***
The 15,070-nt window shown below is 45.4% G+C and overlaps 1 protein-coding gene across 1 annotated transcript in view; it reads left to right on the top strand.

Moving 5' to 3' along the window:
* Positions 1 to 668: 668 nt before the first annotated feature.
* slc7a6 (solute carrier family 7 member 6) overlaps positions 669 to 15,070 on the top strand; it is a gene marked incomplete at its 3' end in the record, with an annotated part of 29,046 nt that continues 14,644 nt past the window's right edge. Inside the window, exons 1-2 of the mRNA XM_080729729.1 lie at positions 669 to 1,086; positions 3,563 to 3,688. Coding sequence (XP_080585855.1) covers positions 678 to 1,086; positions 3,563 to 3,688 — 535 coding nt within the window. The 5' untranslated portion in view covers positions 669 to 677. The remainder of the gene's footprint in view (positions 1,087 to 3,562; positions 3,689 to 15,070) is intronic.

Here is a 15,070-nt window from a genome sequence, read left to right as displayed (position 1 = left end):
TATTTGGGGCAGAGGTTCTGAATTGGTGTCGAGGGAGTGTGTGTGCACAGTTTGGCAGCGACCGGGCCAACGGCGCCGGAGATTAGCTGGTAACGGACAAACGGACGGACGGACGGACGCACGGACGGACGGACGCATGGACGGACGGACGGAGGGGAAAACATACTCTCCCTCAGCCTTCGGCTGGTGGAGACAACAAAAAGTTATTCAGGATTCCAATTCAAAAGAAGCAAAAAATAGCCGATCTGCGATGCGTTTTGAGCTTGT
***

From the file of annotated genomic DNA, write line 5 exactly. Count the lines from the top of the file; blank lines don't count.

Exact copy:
Here is a 15,070-nt window from a genome sequence, read left to right as displayed (position 1 = left end):